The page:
Kodak is yet another company that was a victim of the leader's habits of thoughts that bound it to silver halide chemistry when there was clear and present danger of the world going digital. Its self-limiting beliefs and assumptions, which shaped its sense of identity and self-worth, were never really addressed as it continued to invest in more and more technical solutions to address the adaptive challenge.
Clearly such development cannot come from training but through the process of one-on- one coaching that is based on assessing the leader's current effectiveness and potential utilisation, and understanding each leader's immune system that is blocking implementation.
Leadership author Jennifer Gerber refers to it as the process of expanding the mind through a different way of asking questions. Or more importantly, asking different questions that you have not asked before. Because the questions we naturally ask tend to lead us down a path we feel most comfortable about, a path whose destination is already familiar to us.
In fact, most leaders tend to ask questions to confirm what they already know, not out of any deep curiosity or doubt.
Mr Paul O'Neill of Alcoa decided that he would make his company the safest company in America. He would go for zero injuries in what was essentially an accident-prone manufacturing process. Safety became the measure of excellence on the basis of which progress would be achieved. He brought in a culture of change by focusing on one keystone habit and then watched the other changes ripple throughout the organisation.
The ratio of Costco CEO James Sinegal's pay to worker pay is much smaller than that of CEOs in the US generally, who earn 209 times more than their employees. That means there is less income inequality at Costco, and workers take home a living wage.
After paying its employees 65 per cent more than Walmart on average, Costco generates significantly more profit per employee through a highly motivated and productive team. Mr Sinegal transformed the belief system in his industry by proving that paying employees well is not just the right thing to do, but makes very good business sense too.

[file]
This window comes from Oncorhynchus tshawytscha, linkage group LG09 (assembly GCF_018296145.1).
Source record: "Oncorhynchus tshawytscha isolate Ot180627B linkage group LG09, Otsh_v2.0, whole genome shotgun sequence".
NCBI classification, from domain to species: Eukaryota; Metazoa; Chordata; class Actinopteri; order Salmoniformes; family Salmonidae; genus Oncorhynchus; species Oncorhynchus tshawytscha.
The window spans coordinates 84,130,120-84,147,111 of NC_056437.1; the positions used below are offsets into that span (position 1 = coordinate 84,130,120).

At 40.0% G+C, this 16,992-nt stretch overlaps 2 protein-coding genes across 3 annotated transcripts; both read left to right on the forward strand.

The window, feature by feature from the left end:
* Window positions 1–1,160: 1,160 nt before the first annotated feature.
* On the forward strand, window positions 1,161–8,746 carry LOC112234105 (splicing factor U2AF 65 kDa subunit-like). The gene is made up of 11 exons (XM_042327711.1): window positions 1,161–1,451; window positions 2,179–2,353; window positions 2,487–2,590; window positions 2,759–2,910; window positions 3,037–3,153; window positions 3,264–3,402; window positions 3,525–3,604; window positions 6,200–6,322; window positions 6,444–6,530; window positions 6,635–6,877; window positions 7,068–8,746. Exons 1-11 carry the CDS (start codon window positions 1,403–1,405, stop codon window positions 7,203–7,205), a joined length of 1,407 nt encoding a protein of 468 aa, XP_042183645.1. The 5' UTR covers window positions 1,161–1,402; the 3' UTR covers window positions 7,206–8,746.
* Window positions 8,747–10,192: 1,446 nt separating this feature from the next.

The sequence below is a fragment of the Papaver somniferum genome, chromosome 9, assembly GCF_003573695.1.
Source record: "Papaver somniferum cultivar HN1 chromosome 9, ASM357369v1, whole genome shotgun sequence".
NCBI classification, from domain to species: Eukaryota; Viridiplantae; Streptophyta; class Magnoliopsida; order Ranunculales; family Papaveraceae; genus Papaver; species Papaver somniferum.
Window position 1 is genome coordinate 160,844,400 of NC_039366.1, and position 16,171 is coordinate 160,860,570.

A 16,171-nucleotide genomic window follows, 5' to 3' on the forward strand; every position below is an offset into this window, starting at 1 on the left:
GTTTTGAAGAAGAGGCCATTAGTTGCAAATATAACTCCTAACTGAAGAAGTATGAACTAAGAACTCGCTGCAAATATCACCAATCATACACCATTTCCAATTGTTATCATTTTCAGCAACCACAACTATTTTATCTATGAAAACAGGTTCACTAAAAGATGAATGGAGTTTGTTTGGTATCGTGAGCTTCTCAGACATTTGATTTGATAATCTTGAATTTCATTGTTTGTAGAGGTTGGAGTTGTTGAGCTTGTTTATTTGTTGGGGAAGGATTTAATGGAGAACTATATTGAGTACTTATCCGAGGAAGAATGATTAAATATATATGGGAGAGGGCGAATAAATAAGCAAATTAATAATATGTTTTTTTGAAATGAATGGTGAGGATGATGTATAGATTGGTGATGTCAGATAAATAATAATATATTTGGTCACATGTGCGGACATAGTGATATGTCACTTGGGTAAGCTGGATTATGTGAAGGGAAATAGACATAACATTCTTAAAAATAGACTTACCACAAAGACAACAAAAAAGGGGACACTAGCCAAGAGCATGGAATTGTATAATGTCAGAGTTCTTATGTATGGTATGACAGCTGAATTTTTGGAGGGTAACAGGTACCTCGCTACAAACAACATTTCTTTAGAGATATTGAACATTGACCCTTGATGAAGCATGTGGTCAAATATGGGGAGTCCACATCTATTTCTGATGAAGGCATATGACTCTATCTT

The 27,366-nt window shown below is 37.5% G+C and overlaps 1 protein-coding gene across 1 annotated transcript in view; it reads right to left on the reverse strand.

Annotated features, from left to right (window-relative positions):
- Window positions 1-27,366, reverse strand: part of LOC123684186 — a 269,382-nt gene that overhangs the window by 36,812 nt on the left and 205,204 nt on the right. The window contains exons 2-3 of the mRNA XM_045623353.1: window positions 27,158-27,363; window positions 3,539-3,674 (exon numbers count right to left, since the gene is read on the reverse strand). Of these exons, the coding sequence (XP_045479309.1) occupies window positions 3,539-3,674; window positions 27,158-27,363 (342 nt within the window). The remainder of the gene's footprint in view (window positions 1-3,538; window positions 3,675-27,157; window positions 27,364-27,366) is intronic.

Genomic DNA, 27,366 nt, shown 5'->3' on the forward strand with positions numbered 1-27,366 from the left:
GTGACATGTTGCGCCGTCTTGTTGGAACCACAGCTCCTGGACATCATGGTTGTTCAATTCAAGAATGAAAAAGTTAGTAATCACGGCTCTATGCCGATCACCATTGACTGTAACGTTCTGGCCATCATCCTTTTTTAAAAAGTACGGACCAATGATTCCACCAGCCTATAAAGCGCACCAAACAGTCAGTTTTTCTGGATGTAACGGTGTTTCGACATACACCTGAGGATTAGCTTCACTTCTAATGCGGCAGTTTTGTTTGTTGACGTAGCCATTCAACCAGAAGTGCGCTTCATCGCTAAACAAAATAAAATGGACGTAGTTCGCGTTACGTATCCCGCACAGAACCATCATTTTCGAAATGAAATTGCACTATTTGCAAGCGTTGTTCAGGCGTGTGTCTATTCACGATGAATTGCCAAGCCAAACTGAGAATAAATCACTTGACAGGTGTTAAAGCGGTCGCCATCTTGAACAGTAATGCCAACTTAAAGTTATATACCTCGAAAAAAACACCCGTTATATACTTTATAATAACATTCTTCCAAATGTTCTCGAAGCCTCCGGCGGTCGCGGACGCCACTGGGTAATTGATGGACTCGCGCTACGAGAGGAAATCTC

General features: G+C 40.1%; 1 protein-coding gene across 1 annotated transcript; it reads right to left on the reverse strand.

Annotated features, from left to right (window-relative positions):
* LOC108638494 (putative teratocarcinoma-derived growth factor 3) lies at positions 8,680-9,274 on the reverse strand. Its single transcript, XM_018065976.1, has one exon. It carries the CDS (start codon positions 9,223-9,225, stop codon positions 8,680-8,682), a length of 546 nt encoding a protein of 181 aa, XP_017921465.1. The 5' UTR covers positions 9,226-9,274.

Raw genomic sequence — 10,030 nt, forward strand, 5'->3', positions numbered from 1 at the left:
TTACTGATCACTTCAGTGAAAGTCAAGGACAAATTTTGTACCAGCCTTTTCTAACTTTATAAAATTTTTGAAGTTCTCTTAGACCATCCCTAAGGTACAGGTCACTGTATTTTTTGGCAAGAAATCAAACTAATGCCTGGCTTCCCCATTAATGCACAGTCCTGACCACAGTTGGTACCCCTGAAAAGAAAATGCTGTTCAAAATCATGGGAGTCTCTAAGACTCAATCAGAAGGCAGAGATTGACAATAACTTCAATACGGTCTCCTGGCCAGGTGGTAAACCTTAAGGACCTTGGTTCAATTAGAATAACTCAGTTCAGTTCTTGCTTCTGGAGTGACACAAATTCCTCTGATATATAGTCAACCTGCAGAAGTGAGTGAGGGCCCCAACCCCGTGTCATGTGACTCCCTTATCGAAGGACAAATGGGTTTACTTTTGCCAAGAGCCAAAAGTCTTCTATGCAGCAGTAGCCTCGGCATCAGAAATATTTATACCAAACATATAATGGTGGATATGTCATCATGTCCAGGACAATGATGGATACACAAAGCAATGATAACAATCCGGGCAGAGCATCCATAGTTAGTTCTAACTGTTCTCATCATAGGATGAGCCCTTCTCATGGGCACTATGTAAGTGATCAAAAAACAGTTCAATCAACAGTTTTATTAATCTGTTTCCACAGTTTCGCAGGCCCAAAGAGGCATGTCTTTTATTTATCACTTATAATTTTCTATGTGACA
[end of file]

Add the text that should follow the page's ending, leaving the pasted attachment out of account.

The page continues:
Old patterns of thinking can only lead to familiar decisions and will not break open new possibilities. It is the reason why an organisation that wants to focus on enhancing product quality starts out by appointing a dedicated person who is made responsible for quality improvement. Asking different questions is noticing what kind of questions you usually ask and then making an intentional effort to ask a different sort of question.
I was recently facilitating a long and heated discussion among the top leaders of an organisation that was struggling to reduce cost of operations because the competition had dropped prices and clients were shifting away. Suddenly, the CEO asked a different question: What do we need to do if we want our clients to stay with us and pay more than what the competition is asking for?
These are the kind of mindset- shifting questions that every leader in the organisation needs to ask, a mindset that opens the boundaries wide and is able to see possibilities where there was none. When leaders are trapped in a mindset, then we can safely say that their mindset has them, rather than they having a mindset.
The writer is executive chairman of Thought Perfect Pte Ltd, dedicated to the development and transformation of senior leaders.